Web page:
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On the surface, my bio may look pretty boring. For the last 25 years, I’ve worked at the same company, supported the same executive, been married to the same man, and lived in the same town.

However, if you dig a little deeper, you will see I love to stay challenged. While I have supported the same executive, I’m also a mother of four active kids, as well as a wife, athlete, writer, and team builder.

I’ve been asked how I measure success. My answer has always been the same. I ask myself this one question: Are you happy?

In my experience leading administrative teams, I’ve found that if an Executive Assistant follows these five guidelines to create their own happiness, I end up with a high-performing, happy EA that I tend to retain. I hope you find these guidelines helpful to you as well in creating happiness in your own life and career. Here we go!


Why is this so important? 

The Joplin 2017 marathon helped me understand the importance of my “why.” In my last two miles, I had to remember why I was out there – to honor the 161 lives lost in the 2011 Joplin Tornado. I was able to stay committed to my overall goal and give my all even through the pain. Similarly, when I train, I can only run between 4 a.m. and 6 a.m. so I need a really good reason “why” I should get out of bed. Sometimes that “why” could be a friend I’m meeting to train with or the pursuit of my next personal record. Whatever the “why” is at the time, has to be important to me.

It’s the same concept for our careers. Why are we going to work? Is it just for the paycheck? Are we aligned with our company’s purpose? BCG’s purpose is unlocking the potential of those who advance the world. I can find my own purpose within theirs. Doing so will keep me committed to giving my best to BCG, our clients, my executive—even on days when I don’t feel like it.

How do you find it?

I encourage my teams to think about what energizes them outside of work and find that connection within their role. For example, I feel it’s important to spend our time on things that matter most to us. Life is too short. I apply this to my roles:

  • For my Executive, I want to help them live their best life. Do they have time to exercise; sleep; think; invest in high-priority clients; spend time with family? I’m constantly driving priorities and thinking strategically in order to maximize their time.
  • For my teams, I want to ensure BCG is a good fit for them. It’s fast-paced, has high expectations, and is client-driven. I help them discover what energizes them and where they want to be long term. We set goals and make plans to achieve them (whether with BCG or somewhere else). People do their very best work when we bring out the best in them.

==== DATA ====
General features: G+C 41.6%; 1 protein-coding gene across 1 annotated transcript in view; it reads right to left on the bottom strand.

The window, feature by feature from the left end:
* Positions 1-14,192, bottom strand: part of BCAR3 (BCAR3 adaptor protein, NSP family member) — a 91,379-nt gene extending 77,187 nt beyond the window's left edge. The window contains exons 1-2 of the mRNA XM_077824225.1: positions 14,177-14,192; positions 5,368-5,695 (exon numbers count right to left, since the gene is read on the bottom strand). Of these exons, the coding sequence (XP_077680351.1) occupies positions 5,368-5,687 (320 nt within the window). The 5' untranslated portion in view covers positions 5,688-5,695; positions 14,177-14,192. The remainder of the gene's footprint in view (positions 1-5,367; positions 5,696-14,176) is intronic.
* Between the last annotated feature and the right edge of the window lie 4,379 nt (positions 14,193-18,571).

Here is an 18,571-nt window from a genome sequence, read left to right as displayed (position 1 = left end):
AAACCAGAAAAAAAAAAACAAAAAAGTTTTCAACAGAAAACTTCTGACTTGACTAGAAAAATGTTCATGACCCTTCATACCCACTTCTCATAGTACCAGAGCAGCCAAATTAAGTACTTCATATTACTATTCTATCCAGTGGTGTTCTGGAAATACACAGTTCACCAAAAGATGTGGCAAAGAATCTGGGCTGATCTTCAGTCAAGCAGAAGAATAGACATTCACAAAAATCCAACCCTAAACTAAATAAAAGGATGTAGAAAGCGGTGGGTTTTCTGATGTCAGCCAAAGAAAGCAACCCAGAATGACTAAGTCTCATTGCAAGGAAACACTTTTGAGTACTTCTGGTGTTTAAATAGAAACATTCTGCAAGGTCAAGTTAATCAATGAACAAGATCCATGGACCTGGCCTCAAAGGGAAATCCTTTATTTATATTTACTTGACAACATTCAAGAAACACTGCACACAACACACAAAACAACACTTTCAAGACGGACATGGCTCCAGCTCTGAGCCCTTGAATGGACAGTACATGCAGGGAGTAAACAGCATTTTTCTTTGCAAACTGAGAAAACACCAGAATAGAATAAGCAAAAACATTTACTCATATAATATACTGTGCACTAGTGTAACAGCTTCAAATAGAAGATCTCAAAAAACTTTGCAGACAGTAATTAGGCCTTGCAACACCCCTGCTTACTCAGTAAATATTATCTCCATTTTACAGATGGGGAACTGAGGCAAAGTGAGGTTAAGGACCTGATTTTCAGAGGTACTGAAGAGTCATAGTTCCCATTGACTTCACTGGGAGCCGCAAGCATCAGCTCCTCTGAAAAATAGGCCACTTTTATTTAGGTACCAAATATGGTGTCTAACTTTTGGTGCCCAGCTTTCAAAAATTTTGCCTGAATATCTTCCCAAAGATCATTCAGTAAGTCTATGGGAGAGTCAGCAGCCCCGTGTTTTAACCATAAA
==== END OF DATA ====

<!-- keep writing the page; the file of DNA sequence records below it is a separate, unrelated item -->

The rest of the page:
Create your story: What are you passionate about? Within the EA role, you have to find joy in assisting others or this role is not sustainable. What else drives you and how can you apply that to your role? How does that align with your company’s purpose?


Understand goals and feel empowered to speak up.

To make an impact, we have to understand the overall goal and discover ways we can help. Ask your Executive and their teams questions to fully understand the projects they are working on and the priority to all involved. Be the liaison between the team and your Executive to ensure time is being managed appropriately. Their job is to come up with the big ideas. Our job is to help them stay organized, manage the chaos, plan ahead, bring up things they may not be thinking about, and suggest best practices.

Be aware no matter how big or small.

We shouldn’t forget about all the ways we make an impact. The EA role is no longer viewed as “a gate keeper.” It’s more about how we make people feel as we are constantly reprioritizing. Even the smallest act of helping an employee feel at ease when they’re in a stressful situation can create a big impact.

Create your story: What you do matters! Be confident in your role, feel empowered to ask questions, and make suggestions. Take note of all the ways you create impact and know that you make a difference. 


Understand your preferences.

Some EAs enjoy working with the Executive who probably crammed the night before for their college exams and others prefer the one that planned out their studies well in advance. I personally thrive off of getting ahead and managing fires. However, another EA may not enjoy the stress that comes with working alongside that personality type. They may do it and manage it well, but don’t enjoy it. They prefer the planner whereas the planner would drive me crazy.